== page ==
Talk to almost anyone about Taiwan’s defense, and, sooner or later, the conversation will turn to the “insurmountable” problems posed by China’s ballistic missiles. During the 1995-1996 Taiwan Strait Crisis, the Chinese Communist Party used ballistic missiles as tools of political warfare. The People’s Liberation Army fired rockets into the waters near Taiwan in an attempt to spoil the country’s first free and fair presidential elections. The projectiles were unarmed and the ploy failed. Nonetheless, the psychological damage was done, and the experience would never be forgotten.
Rationally speaking, there is no reason why anyone should fear China’s ballistic missiles more than its cruise missiles — or torpedoes, sea mines, sniper bullets, malicious software, kamikaze drones, or stealth fighters. If anything, we should probably worry most about the insidious spread of hostile propaganda.
Kerry Gershaneck’s new book, Political Warfare: Strategies for Combating China’s Plan to “Win without Fighting,” points out we are being bombed by sticky pieces of false information every single day. These poison our democracies and eat away the foundations of our free societies. Gershaneck observes, “The CCP is devilishly good at conducting its own particularly virulent form of [political warfare]. The PRC version of political warfare poses more than a unique challenge—it presents an existential threat to the United States and its friends and allies.”
Perhaps if the Pentagon was run by rational actors, it would decrease spending on new fighter jets, aircraft carriers, and tanks, and invest heavily in the development of an American way of political warfare. But, of course, national security has little to do with logic. The game is all about politics. And politics is all about emotion.
Emotions such as fear are remarkably good at overriding clear thinking, blinding us to more pressing dangers. Consider this: cows kill more people in America each year than bears, sharks, spiders, scorpions, alligators, and mountain lions combined. Yet vanishingly few Americans are afraid of cows — let alone dogs and white-tailed deer, which are even more lethal.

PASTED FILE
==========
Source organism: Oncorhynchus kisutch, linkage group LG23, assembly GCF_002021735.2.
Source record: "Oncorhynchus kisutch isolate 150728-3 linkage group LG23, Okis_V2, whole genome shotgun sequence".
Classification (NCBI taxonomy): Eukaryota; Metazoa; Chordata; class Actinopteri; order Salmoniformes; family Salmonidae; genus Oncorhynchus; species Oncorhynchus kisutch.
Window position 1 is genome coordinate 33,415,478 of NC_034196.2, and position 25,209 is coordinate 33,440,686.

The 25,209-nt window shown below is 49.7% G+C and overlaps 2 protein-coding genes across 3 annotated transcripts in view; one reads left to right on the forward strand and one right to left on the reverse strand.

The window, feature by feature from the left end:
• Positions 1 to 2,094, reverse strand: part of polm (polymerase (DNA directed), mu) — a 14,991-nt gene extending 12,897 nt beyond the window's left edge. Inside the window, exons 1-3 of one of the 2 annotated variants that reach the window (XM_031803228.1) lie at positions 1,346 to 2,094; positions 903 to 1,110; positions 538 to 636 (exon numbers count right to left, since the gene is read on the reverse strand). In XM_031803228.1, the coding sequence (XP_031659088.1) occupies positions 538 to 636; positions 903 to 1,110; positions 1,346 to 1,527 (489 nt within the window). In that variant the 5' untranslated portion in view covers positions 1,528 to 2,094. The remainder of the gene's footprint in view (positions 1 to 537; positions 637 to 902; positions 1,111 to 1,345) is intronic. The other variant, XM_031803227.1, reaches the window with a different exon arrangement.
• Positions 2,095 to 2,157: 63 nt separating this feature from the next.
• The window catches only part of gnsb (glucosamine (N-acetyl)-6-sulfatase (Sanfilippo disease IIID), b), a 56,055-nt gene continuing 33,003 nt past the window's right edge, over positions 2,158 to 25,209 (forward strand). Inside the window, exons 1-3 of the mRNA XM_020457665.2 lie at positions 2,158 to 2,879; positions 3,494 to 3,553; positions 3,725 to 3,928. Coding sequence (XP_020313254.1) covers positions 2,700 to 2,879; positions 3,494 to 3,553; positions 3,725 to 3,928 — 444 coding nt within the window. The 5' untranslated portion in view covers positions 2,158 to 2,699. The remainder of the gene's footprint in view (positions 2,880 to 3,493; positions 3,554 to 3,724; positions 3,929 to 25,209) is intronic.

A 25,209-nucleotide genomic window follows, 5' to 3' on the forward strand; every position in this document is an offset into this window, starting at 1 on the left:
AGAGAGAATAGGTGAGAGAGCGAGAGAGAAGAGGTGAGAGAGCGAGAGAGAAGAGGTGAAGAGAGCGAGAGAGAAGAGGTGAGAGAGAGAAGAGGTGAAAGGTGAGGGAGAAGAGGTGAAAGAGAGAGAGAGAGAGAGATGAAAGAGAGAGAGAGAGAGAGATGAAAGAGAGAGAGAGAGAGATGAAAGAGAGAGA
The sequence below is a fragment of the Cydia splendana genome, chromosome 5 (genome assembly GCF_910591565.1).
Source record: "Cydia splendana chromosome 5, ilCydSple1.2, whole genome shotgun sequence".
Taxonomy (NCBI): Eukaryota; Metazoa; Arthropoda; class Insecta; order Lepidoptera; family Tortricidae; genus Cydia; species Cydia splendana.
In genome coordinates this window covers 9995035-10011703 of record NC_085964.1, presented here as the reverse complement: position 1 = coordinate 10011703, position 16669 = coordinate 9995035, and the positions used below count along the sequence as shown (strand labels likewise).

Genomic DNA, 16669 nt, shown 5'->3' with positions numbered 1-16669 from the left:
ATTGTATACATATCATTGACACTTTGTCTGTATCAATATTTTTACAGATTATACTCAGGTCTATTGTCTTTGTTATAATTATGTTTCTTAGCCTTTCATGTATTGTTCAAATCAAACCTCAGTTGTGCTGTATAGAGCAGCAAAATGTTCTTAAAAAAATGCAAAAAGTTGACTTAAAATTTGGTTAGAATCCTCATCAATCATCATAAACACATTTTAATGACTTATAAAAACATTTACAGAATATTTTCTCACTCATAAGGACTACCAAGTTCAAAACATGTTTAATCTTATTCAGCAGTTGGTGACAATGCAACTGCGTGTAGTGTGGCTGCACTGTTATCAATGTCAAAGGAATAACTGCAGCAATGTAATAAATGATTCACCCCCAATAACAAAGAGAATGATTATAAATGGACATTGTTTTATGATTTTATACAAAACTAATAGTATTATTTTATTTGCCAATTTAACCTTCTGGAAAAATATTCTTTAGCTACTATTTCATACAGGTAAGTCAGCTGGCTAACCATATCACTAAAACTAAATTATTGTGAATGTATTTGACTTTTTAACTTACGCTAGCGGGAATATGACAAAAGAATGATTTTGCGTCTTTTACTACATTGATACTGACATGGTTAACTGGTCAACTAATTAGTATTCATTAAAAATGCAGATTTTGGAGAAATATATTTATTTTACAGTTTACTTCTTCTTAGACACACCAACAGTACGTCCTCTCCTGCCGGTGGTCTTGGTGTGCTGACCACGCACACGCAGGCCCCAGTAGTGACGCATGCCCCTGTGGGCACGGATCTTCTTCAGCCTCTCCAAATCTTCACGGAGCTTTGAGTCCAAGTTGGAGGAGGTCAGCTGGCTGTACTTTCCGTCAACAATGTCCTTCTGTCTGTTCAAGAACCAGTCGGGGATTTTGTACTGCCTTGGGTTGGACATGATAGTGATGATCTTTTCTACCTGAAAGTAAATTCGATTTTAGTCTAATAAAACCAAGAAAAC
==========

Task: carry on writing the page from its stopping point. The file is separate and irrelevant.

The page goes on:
As a Marxist-Leninist regime, the CCP relies on terror tactics to sustain its power at home and grow its strength abroad. That’s why the regime loves ballistic missiles; they stoke Chinese nationalism and drive foreigners into fits of fright. Yet, contrary to the CCP-manufactured myth, China’s ballistic missiles are not capable of leaving Taiwan a smoldering ruin. Nor are they capable of delivering a knockout blow to American military bases in Japan and Guam (unless Beijing tipped them with nuclear weapons — an act of madness that would guarantee the end of the CCP).
It is always smart to be cautious when thinking about war, but unwise to indulge in defeatist fantasies with no foundation in fact.
For the American and Taiwanese militaries, it is unnecessary to develop the exquisite technologies needed to hunt mobile PLA rocket launchers. There are far more important wartime targets in China that are unmovable and can be easily hit with Tomahawk and Hsiung Feng cruise missiles. Such notional targets include: political leadership compounds, military command posts, communications nodes, space ground stations, radars, airfields, ports, rail heads, bridges, and logistics bases. Perhaps the most profitable target of all would be the Chinese power grid.
There are better ways to reduce the Chinese ballistic missile threat than going after hundreds of individual launchers. To this end, the goal for a future, US-led, integrated missile defense shield might involve the numbers 25, 25, 20, 20, and 10. This is neither a code, nor a mathematical formula.
Rather, it’s shorthand for the following modest proposal: the democracies should have enough survivable ballistic missile defense launchers to intercept 25 percent of incoming PLA rounds. They should have enough electronic and cyber warfare capabilities to jam, hack, and defeat another 25 percent. They should have enough camouflage, concealment, and deception to ensure 20 percent of incoming rounds are wasted on false targets or “ghosts.” They should have enough rapid counterattack missiles to destroy 20 percent of the Chinese military’s fixed missile infrastructure on the ground. Finally, they should have enough hardening, dispersal, resiliency, and rapid repair to ensure that when the last 10 percent of China’s ballistic missiles do hit their targets, the impact does not significantly impair allied operations.